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Star Wars: The Old Republic - Second Impression


Star Wars: The Old Republic

Bioware's new MMORPG, Star Wars: The Old Republic, is setting out with some lofty goals. Right off the bat, the game's info page proudly declares that The Old Republic is a story-driven MMO. It also promises dynamic combat, incredible challenges, and a personal saga. It has also generated a staggering amount of hype, with fans eagerly awaiting its launch.

The game is set in the days of the Old Republic, during the cold war that followed the Great Galactic War and the Treaty of Coruscant. Those who have played Knights of the Old Republic or Knights of the Old Republic II will be familiar with the period. Star Wars: The Old Republic takes place after the events of those games, but still three thousand years or so before the events of the Star Wars movies. The next several years were, according to canon, a time of strife and tension, and largely undocumented, making them perfect for a game like this one.

Our other impression does a fantastic job showcasing the story in The Old Republic. For contrast, I made a few different characters: a Jedi, a couple of Sith, and a bounty hunter, and played through the first act for each of them. They were all well written, with believable and interesting stories, and I was impressed at the variety of choices each character had in each of the situations. The dialogue reminded me of Mass Effect, and even this early into the game I had made a few choices that felt like they had a greater impact on the rest of my character's story, outside of just the mission I was on at the time.

On the subject of my character's story, The Old Republic has a mechanic that I have not ran into in any other MMO: phased instances gated by class. For example, there are areas that involved the Sith Warrior class-specific missions and story line, and only Sith Warriors, or someone partied with a Sith Warrior, could enter them. Further, they only allowed one Sith Warrior in each instance; if two Sith Warriors entered the same class story area, they would get phased into seperate instances. This mechanic does a significant amount to help retain immersion; when my warrior went to visit her Overseer, she was the only Sith Warrior talking to him and did not have to wade through a sea of other characters to report to her mentor. However, if my friend was playing a Sith Inquisitor, I could follow them and watch their story as it unfolds. The story is pervasive and driving, and I feel like I have a part in it. Overall, despite the fact that I might rub shoulders with fellow Sith Warriors Darth DarthSephiroth and six Clouds on the Imperial Fleet, I still feel very much that I, and my character, are at the focus of the larger overarching story.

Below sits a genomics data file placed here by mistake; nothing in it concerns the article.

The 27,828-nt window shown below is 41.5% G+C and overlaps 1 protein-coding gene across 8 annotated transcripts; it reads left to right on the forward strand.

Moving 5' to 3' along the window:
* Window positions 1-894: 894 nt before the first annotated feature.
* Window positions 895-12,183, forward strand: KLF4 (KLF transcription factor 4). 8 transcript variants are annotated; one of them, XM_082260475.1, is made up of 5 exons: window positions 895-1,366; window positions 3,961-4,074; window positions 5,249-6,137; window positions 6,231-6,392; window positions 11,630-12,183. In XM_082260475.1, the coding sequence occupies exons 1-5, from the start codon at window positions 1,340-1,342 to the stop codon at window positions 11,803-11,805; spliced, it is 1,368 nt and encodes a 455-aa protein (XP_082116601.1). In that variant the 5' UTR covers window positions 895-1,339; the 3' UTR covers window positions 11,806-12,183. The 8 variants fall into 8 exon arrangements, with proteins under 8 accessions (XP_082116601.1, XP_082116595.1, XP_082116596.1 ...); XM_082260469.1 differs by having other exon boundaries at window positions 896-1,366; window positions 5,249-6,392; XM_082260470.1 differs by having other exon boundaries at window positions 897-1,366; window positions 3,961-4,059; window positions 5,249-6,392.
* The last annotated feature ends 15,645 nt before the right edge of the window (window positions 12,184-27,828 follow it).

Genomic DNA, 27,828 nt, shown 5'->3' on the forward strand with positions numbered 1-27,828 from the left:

Another nice feature that seems new to the MMO genre is the companion system. Other MMOs have adventuring fellows, companions, and mercenaries, but in The Old Republic the concept is remodeled and redone. At one point, each character gains access to a space ship of their own, and they can accumulate a collection of companions to help them on their adventure. Each companion is a unique NPC, with their own preferences, goals, and attitude. The crew will also do all that pesky gathering and crafting for the player. You can simply open your Crew Skills window to get them on the com, and tell them to go find resources, make things, or sell your junk items, and the companion will take care of it while you keep up the important business of building your legacy.

The game interface is relatively standard; veteran MMO players will be able to hop right in and ignore most of the tooltips, but they should be very helpful to new players. There is no real tutorial, but when a new tip pops up it is glowing and noticable (but out of the way of the action if you choose to ignore it). The general chat channels also seemed to be nearly void of questions about the interface, indicating few problems overall.

Combat is similar to games like EverQuest, World of Warcraft, and Final Fantasy XIV. Players gain skills and abilities as they level, which are placed on action bars and triggered in combat. There is no auto attack, but I don't miss having it - no matter which class I've played, the combat has been fast paced and fun, with a nice variety of powers.

The very first time I logged into The Old Republic's game launcher, I was greeted by the sound of french horns and a familiar theme that gave me a shiver. When the game uses music, it delivers pieces that fall in the same vein. There has not yet been anything that made me say "I need to own this soundtrack!", but where used the music has been pleasant and appropriate. One thing that has really blown me away though is the voice acting. The Old Republic doesn't just have voice acting for cutscenes and important missions, every single line from every NPC I have interacted with has been voiced.

Although Star Wars: The Old Republic isn't as visually impressive as, say, Final Fantasy XIII or some of the higher-end PC games, it looks fantastic for an MMO. I played the game for a while on my laptop on the low graphics settings, and still achieved decent performance and the graphics were OK; when I played the game on my desktop and turned all the graphics settings up, performance was flawless and it looked great.

Overall, Star Wars: The Old Republic looks like a solid, fantastic game. It is already a few days into the pre-launch early game access, and the game has been amazingly stable and bug free. There is plenty of content, a heavy emphasis on story, and enough unique mechanics that The Old Republic truly feels like a one of a kind MMO.

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